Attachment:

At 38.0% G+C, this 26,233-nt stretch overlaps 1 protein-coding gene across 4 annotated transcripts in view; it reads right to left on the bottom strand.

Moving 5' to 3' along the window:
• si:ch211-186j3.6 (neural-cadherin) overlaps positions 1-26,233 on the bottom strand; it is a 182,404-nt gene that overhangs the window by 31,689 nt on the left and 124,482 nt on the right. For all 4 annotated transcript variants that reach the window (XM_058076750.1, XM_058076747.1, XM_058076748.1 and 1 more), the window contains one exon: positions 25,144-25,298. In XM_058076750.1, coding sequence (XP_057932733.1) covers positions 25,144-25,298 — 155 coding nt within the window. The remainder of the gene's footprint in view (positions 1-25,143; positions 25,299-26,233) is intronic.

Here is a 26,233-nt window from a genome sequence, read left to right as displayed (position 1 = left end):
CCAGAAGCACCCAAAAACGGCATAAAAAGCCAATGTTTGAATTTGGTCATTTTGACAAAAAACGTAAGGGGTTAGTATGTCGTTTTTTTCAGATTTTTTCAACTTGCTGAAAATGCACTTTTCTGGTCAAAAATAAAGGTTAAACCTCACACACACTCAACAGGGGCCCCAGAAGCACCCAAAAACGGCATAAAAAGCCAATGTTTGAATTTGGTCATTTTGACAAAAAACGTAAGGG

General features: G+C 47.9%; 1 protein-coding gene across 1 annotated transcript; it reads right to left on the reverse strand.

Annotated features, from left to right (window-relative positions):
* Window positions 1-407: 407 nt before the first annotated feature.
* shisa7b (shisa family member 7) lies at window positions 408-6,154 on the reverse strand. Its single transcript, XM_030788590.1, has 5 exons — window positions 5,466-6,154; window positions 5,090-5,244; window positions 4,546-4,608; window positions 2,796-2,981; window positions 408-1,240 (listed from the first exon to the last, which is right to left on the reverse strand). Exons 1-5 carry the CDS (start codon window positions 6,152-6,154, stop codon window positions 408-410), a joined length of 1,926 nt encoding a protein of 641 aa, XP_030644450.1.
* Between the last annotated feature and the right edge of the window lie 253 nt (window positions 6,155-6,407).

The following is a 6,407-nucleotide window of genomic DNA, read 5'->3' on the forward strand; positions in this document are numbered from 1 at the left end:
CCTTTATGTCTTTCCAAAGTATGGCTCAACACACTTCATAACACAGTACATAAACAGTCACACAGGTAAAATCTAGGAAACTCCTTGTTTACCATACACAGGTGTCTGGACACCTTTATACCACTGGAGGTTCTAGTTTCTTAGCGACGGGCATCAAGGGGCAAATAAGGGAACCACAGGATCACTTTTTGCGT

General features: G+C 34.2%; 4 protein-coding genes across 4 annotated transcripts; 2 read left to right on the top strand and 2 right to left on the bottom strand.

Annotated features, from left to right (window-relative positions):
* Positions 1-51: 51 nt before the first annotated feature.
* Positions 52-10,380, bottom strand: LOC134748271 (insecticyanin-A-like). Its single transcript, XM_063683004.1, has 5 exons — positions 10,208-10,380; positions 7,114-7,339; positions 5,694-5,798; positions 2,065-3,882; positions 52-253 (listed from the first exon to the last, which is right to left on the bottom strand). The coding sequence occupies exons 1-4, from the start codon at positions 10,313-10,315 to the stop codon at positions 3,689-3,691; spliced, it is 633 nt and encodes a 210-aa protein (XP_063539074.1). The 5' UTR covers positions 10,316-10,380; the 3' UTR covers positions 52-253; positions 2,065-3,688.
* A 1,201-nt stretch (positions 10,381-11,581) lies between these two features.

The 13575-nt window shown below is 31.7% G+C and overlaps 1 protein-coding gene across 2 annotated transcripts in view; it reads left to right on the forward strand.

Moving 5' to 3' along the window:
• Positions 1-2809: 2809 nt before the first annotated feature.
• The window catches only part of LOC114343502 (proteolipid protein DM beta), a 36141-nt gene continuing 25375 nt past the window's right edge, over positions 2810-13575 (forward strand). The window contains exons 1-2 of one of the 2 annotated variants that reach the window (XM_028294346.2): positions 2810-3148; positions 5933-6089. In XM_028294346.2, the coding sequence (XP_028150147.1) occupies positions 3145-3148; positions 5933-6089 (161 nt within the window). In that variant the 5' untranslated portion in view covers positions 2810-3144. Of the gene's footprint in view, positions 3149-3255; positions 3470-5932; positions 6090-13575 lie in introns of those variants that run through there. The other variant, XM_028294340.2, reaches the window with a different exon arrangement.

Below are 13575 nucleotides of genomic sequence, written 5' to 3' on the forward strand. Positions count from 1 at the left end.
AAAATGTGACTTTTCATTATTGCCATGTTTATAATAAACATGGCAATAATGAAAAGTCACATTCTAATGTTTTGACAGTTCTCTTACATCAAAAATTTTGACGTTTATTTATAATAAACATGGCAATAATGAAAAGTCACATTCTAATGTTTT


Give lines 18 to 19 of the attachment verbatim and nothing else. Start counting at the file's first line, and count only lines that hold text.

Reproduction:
The 13575-nt window shown below is 31.7% G+C and overlaps 1 protein-coding gene across 2 annotated transcripts in view; it reads left to right on the forward strand.

Moving 5' to 3' along the window: